This can include sitting down to prevent falling, leaning on something sturdy or solid for additional support, or pulling over if you’re driving when it’s safe to do so.
2. Use Breathing Exercises
Simple breathing exercises can help slow your breathing and heart rate, which will in turn bring down your anxiety response.
Examples of breathing exercises are the box breathing and alternative nostril breathing technique.
It can often be helpful to extend your exhale during your breathing exercises to assist further in helping with any excess oxygen.
3. Breathe Through the Nose
Breathing in through the nose is generally considered better for managing anxiety compared to breathing through the mouth.
Breathing through the nose allows for more efficient oxygen exchange in the lungs. This can help maintain optimal oxygen levels in the bloodstream, which is important for reducing feelings of anxiety and restlessness.
4. Avoid Stimulants
Coffee and alcohol can exacerbate dizziness by causing dehydration, so it’s best to limit how much you consume. Drink plenty of water to prevent headaches and as a way to feel better if you’re feeling lightheaded.
5. Use Movement
When you’re feeling dizzy and taking the time to sit or lie down, it’s tempting to continue doing this until the feeling passes which can sometimes take longer than necessary.
It can actually be helpful to exercise and use movement to help manage and/or prevent dizziness. This is able to help the body correct any feelings of imbalance. It can also help the brain deal with stress and assist the mind in moving away from what might initially be causing the influx of anxiety.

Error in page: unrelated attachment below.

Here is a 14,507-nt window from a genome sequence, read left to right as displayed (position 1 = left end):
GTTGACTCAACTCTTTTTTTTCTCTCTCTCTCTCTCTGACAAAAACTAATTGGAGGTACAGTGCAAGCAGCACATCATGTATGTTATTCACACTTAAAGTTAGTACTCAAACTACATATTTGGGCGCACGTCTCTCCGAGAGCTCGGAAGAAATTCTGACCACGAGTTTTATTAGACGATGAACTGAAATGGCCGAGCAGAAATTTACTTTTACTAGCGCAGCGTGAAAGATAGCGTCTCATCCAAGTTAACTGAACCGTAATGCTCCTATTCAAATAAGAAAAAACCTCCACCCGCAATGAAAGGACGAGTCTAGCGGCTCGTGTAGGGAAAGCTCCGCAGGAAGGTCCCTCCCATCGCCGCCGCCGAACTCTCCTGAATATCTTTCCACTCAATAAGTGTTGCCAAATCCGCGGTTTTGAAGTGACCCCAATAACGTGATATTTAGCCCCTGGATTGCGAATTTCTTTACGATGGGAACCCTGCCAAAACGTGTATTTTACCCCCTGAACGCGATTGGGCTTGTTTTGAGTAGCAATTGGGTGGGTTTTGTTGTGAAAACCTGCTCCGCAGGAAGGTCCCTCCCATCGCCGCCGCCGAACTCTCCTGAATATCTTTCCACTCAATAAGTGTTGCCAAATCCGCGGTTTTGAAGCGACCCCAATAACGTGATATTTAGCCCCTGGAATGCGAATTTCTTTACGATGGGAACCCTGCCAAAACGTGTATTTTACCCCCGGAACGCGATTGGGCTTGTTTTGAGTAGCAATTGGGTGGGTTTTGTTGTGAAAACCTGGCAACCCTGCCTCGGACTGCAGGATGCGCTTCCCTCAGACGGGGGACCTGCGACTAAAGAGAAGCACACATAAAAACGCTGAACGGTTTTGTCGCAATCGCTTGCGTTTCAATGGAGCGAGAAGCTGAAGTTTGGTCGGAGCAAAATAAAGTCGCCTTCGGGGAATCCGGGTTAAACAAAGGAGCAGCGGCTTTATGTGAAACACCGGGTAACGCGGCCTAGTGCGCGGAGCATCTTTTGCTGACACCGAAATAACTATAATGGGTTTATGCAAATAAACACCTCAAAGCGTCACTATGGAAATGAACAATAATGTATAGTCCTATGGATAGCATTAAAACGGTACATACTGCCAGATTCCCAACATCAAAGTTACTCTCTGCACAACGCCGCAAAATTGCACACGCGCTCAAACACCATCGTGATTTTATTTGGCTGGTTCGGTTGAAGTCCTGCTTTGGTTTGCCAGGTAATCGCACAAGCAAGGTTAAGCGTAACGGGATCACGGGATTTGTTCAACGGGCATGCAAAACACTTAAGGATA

The chosen movement or exercise does not have to be too strenuous or intense to help with anxiety and dizziness. It can be as simple as a walk in nature or completing a yoga video on YouTube.
Dizziness is commonly associated with anxiety. This is due to the breathing changes that take place when we’re experiencing anxiety. If you’ve developed a habit of shallow breathing, practicing regular breathing exercises and breathing in through your nose could be particularly helpful in alleviating your symptoms.
If you suspect that your dizziness may instead be related to a medical issue, it’s important to consult with a healthcare provider. Typically, this will be a neurologist, otolaryngologist (ear, nose, and throat specialist), or a specialist in vestibular disorders. These professionals can provide you with an accurate diagnosis and appropriate treatment options tailored to your specific condition.
Self-Guided Support for Anxiety and Low Mood
Research shows that self-help materials are often enough for people to overcome mild to moderate mental health difficulties without professional support.
If you’re interested in a self-guided program that includes tools from CBT, DBT, ACT and more, be sure to check out The Mental Wellbeing Toolkit. It's "like 10 therapy sessions in one."
Alyssa is a licensed mental health counselor and registered art therapist.
Alyssa has worked with a variety of clients in outpatient mental health settings in addition to working most recently with juveniles through Yale University’s Juvenile Justice Program.